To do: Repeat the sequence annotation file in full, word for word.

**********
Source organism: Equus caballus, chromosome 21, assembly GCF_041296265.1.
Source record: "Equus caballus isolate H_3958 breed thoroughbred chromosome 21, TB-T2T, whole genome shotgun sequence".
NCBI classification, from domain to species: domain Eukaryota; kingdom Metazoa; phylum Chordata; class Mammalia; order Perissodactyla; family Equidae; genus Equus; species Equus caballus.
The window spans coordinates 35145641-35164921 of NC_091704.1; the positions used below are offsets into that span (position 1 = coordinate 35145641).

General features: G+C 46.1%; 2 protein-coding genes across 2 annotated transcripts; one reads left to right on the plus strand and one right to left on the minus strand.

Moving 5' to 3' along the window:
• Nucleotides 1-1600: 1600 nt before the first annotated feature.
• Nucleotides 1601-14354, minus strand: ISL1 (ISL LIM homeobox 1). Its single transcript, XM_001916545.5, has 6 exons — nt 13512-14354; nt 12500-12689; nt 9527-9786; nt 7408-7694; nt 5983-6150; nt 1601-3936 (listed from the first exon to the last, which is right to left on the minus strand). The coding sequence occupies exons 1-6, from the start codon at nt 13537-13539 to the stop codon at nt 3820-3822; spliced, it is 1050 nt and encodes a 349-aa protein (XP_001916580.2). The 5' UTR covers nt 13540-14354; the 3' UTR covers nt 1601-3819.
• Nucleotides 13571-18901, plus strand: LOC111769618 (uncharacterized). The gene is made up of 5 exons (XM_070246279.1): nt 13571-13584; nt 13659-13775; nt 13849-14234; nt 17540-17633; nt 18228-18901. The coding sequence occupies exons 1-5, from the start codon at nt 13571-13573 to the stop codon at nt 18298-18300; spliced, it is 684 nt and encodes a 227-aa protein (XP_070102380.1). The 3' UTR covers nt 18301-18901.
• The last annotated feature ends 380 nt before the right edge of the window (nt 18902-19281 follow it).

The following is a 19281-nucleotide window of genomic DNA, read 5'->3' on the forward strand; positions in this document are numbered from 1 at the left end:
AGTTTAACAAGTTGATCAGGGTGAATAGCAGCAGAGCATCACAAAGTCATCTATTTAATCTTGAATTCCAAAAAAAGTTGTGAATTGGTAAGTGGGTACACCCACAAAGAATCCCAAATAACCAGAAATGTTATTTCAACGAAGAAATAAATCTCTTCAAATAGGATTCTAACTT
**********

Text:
Source organism: Equus caballus, chromosome 21, assembly GCF_041296265.1.
Source record: "Equus caballus isolate H_3958 breed thoroughbred chromosome 21, TB-T2T, whole genome shotgun sequence".
NCBI classification, from domain to species: domain Eukaryota; kingdom Metazoa; phylum Chordata; class Mammalia; order Perissodactyla; family Equidae; genus Equus; species Equus caballus.
The window spans coordinates 35145641-35164921 of NC_091704.1; the positions used below are offsets into that span (position 1 = coordinate 35145641).

General features: G+C 46.1%; 2 protein-coding genes across 2 annotated transcripts; one reads left to right on the plus strand and one right to left on the minus strand.

Moving 5' to 3' along the window:
• Nucleotides 1-1600: 1600 nt before the first annotated feature.
• Nucleotides 1601-14354, minus strand: ISL1 (ISL LIM homeobox 1). Its single transcript, XM_001916545.5, has 6 exons — nt 13512-14354; nt 12500-12689; nt 9527-9786; nt 7408-7694; nt 5983-6150; nt 1601-3936 (listed from the first exon to the last, which is right to left on the minus strand). The coding sequence occupies exons 1-6, from the start codon at nt 13537-13539 to the stop codon at nt 3820-3822; spliced, it is 1050 nt and encodes a 349-aa protein (XP_001916580.2). The 5' UTR covers nt 13540-14354; the 3' UTR covers nt 1601-3819.
• Nucleotides 13571-18901, plus strand: LOC111769618 (uncharacterized). The gene is made up of 5 exons (XM_070246279.1): nt 13571-13584; nt 13659-13775; nt 13849-14234; nt 17540-17633; nt 18228-18901. The coding sequence occupies exons 1-5, from the start codon at nt 13571-13573 to the stop codon at nt 18298-18300; spliced, it is 684 nt and encodes a 227-aa protein (XP_070102380.1). The 3' UTR covers nt 18301-18901.
• The last annotated feature ends 380 nt before the right edge of the window (nt 18902-19281 follow it).

The following is a 19281-nucleotide window of genomic DNA, read 5'->3' on the forward strand; positions in this document are numbered from 1 at the left end:
AGTTTAACAAGTTGATCAGGGTGAATAGCAGCAGAGCATCACAAAGTCATCTATTTAATCTTGAATTCCAAAAAAAGTTGTGAATTGGTAAGTGGGTACACCCACAAAGAATCCCAAATAACCAGAAATGTTATTTCAACGAAGAAATAAATCTCTTCAAATAGGATTCTAACTT